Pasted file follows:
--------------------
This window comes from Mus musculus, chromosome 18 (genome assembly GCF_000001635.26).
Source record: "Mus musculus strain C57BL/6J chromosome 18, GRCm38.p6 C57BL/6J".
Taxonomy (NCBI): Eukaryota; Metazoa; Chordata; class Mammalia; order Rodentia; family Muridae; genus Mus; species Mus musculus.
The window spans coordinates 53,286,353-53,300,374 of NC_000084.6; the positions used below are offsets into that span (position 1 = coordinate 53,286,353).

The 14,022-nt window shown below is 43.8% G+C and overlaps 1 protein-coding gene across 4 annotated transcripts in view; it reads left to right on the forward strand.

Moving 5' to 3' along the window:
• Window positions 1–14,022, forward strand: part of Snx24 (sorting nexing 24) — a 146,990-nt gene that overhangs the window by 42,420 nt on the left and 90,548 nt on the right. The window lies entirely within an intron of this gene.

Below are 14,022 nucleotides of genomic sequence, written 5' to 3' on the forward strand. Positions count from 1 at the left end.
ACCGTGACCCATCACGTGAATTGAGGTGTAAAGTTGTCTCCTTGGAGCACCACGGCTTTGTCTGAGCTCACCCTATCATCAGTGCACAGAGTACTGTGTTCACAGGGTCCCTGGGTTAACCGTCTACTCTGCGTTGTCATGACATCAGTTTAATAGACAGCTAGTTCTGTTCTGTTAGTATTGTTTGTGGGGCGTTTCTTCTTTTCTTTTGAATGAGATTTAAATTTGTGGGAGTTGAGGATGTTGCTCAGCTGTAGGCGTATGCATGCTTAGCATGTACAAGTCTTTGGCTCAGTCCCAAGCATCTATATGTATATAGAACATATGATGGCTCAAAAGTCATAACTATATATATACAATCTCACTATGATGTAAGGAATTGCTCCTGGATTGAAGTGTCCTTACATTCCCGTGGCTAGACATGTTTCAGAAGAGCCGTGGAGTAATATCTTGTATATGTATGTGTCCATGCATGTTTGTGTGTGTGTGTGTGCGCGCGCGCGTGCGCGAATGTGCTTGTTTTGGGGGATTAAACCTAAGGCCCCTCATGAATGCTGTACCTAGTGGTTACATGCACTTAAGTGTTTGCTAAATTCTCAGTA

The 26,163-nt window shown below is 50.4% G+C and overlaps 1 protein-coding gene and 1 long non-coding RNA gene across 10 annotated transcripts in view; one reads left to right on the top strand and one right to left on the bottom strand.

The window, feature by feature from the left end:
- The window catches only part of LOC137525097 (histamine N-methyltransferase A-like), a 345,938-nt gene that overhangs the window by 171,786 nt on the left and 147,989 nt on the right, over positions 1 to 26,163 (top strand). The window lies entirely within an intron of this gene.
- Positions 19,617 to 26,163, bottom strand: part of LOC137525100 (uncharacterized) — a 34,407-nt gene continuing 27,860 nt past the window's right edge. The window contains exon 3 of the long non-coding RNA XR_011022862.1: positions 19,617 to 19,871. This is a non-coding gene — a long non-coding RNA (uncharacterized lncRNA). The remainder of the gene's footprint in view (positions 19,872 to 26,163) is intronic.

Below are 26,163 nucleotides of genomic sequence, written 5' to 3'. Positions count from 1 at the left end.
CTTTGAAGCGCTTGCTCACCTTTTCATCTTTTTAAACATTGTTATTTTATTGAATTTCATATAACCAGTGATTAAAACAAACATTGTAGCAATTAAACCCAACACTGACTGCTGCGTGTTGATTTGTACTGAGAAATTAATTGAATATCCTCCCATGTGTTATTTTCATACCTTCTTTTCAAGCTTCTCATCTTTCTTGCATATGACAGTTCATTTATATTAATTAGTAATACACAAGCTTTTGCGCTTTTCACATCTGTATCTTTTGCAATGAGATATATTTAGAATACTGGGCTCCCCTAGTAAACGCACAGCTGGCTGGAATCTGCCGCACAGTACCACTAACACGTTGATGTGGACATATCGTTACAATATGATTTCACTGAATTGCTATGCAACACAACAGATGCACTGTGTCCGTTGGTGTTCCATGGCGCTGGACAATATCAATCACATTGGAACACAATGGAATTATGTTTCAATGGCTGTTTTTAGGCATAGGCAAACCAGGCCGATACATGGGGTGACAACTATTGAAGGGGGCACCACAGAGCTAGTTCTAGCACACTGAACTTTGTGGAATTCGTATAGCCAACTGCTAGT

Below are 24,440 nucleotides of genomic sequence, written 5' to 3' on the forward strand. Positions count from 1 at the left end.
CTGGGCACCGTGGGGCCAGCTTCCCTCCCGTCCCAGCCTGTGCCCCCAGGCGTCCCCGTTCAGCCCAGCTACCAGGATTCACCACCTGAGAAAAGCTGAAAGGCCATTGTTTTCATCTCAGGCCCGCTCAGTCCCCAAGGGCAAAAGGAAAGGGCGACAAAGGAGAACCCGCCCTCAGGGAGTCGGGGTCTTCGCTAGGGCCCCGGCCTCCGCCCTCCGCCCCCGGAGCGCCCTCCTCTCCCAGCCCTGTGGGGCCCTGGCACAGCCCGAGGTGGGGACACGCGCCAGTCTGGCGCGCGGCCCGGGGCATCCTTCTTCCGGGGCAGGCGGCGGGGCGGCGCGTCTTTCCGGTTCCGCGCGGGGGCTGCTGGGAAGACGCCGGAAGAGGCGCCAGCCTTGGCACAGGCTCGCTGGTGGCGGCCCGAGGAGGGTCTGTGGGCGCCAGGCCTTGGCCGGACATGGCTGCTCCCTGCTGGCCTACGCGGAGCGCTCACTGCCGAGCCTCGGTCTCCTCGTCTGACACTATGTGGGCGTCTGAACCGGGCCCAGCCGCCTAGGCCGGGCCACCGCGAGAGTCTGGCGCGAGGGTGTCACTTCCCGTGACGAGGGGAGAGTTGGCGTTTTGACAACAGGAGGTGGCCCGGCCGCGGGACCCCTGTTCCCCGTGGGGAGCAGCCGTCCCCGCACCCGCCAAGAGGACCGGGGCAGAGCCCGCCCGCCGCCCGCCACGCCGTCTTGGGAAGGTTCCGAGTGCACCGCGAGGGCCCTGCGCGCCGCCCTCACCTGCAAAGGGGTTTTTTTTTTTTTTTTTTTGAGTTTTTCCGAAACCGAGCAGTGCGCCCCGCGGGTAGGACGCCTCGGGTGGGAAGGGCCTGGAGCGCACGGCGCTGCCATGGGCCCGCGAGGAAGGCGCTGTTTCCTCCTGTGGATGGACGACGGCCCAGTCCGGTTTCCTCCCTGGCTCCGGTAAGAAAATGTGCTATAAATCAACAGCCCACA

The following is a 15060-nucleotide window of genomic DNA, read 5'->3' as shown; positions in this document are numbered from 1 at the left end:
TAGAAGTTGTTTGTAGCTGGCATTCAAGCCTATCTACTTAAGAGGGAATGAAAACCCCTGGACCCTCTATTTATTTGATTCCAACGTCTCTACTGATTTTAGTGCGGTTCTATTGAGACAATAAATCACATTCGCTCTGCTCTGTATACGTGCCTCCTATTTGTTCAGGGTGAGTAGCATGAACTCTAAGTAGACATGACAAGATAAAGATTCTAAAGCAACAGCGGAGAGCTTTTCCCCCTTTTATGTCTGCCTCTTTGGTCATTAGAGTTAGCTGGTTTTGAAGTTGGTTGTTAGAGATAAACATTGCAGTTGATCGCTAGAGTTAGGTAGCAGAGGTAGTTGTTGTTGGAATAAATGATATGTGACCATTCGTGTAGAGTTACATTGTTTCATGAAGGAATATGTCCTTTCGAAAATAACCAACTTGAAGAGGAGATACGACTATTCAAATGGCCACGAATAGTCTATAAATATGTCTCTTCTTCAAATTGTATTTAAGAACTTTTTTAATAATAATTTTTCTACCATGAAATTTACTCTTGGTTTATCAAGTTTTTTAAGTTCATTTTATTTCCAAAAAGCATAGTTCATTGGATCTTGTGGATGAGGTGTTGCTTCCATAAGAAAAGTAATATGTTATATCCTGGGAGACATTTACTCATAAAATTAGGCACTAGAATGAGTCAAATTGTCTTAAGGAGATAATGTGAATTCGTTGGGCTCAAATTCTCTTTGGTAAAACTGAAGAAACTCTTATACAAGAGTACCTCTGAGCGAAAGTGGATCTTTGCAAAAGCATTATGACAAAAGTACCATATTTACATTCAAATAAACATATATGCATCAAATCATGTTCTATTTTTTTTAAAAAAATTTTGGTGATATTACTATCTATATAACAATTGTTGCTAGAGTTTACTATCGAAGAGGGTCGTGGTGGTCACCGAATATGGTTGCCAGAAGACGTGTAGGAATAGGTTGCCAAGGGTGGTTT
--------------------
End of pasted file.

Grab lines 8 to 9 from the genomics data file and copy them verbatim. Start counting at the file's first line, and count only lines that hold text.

Below are 14,022 nucleotides of genomic sequence, written 5' to 3' on the forward strand. Positions count from 1 at the left end.
ACCGTGACCCATCACGTGAATTGAGGTGTAAAGTTGTCTCCTTGGAGCACCACGGCTTTGTCTGAGCTCACCCTATCATCAGTGCACAGAGTACTGTGTTCACAGGGTCCCTGGGTTAACCGTCTACTCTGCGTTGTCATGACATCAGTTTAATAGACAGCTAGTTCTGTTCTGTTAGTATTGTTTGTGGGGCGTTTCTTCTTTTCTTTTGAATGAGATTTAAATTTGTGGGAGTTGAGGATGTTGCTCAGCTGTAGGCGTATGCATGCTTAGCATGTACAAGTCTTTGGCTCAGTCCCAAGCATCTATATGTATATAGAACATATGATGGCTCAAAAGTCATAACTATATATATACAATCTCACTATGATGTAAGGAATTGCTCCTGGATTGAAGTGTCCTTACATTCCCGTGGCTAGACATGTTTCAGAAGAGCCGTGGAGTAATATCTTGTATATGTATGTGTCCATGCATGTTTGTGTGTGTGTGTGTGCGCGCGCGCGTGCGCGAATGTGCTTGTTTTGGGGGATTAAACCTAAGGCCCCTCATGAATGCTGTACCTAGTGGTTACATGCACTTAAGTGTTTGCTAAATTCTCAGTA